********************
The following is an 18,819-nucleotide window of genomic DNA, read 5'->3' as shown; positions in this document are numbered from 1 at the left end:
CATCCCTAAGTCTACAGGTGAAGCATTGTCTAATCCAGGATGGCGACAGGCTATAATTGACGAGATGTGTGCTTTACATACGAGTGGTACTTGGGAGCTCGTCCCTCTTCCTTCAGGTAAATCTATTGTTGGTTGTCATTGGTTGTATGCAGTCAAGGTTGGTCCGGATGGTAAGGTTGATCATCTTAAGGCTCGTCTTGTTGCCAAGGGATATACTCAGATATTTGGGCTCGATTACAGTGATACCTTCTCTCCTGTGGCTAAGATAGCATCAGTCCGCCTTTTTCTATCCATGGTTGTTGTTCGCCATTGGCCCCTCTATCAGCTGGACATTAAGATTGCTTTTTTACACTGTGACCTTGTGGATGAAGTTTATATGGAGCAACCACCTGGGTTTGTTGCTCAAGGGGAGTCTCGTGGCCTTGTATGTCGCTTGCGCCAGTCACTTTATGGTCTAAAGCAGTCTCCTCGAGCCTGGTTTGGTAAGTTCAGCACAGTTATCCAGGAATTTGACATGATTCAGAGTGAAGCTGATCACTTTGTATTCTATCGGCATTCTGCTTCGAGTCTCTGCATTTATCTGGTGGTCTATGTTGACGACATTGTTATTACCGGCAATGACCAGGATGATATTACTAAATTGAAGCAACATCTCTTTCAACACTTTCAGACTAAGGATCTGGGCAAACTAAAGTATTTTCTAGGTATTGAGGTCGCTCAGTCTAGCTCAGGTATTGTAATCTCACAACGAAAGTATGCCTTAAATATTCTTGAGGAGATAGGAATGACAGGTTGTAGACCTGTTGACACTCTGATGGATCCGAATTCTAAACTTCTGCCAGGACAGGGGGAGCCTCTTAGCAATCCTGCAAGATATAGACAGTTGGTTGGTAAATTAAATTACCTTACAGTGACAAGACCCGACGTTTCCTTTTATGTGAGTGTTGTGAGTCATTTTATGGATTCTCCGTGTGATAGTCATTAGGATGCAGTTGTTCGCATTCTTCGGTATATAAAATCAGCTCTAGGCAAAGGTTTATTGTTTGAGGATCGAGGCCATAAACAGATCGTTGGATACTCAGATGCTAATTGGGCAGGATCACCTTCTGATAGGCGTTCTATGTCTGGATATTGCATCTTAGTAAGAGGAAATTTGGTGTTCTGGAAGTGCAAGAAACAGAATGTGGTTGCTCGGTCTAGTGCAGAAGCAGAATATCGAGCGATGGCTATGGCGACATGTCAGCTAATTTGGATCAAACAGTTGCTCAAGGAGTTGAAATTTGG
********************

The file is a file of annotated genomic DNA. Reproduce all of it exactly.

The following is an 18,819-nucleotide window of genomic DNA, read 5'->3' as shown; positions in this document are numbered from 1 at the left end:
CATCCCTAAGTCTACAGGTGAAGCATTGTCTAATCCAGGATGGCGACAGGCTATAATTGACGAGATGTGTGCTTTACATACGAGTGGTACTTGGGAGCTCGTCCCTCTTCCTTCAGGTAAATCTATTGTTGGTTGTCATTGGTTGTATGCAGTCAAGGTTGGTCCGGATGGTAAGGTTGATCATCTTAAGGCTCGTCTTGTTGCCAAGGGATATACTCAGATATTTGGGCTCGATTACAGTGATACCTTCTCTCCTGTGGCTAAGATAGCATCAGTCCGCCTTTTTCTATCCATGGTTGTTGTTCGCCATTGGCCCCTCTATCAGCTGGACATTAAGATTGCTTTTTTACACTGTGACCTTGTGGATGAAGTTTATATGGAGCAACCACCTGGGTTTGTTGCTCAAGGGGAGTCTCGTGGCCTTGTATGTCGCTTGCGCCAGTCACTTTATGGTCTAAAGCAGTCTCCTCGAGCCTGGTTTGGTAAGTTCAGCACAGTTATCCAGGAATTTGACATGATTCAGAGTGAAGCTGATCACTTTGTATTCTATCGGCATTCTGCTTCGAGTCTCTGCATTTATCTGGTGGTCTATGTTGACGACATTGTTATTACCGGCAATGACCAGGATGATATTACTAAATTGAAGCAACATCTCTTTCAACACTTTCAGACTAAGGATCTGGGCAAACTAAAGTATTTTCTAGGTATTGAGGTCGCTCAGTCTAGCTCAGGTATTGTAATCTCACAACGAAAGTATGCCTTAAATATTCTTGAGGAGATAGGAATGACAGGTTGTAGACCTGTTGACACTCTGATGGATCCGAATTCTAAACTTCTGCCAGGACAGGGGGAGCCTCTTAGCAATCCTGCAAGATATAGACAGTTGGTTGGTAAATTAAATTACCTTACAGTGACAAGACCCGACGTTTCCTTTTATGTGAGTGTTGTGAGTCATTTTATGGATTCTCCGTGTGATAGTCATTAGGATGCAGTTGTTCGCATTCTTCGGTATATAAAATCAGCTCTAGGCAAAGGTTTATTGTTTGAGGATCGAGGCCATAAACAGATCGTTGGATACTCAGATGCTAATTGGGCAGGATCACCTTCTGATAGGCGTTCTATGTCTGGATATTGCATCTTAGTAAGAGGAAATTTGGTGTTCTGGAAGTGCAAGAAACAGAATGTGGTTGCTCGGTCTAGTGCAGAAGCAGAATATCGAGCGATGGCTATGGCGACATGTCAGCTAATTTGGATCAAACAGTTGCTCAAGGAGTTGAAATTTGG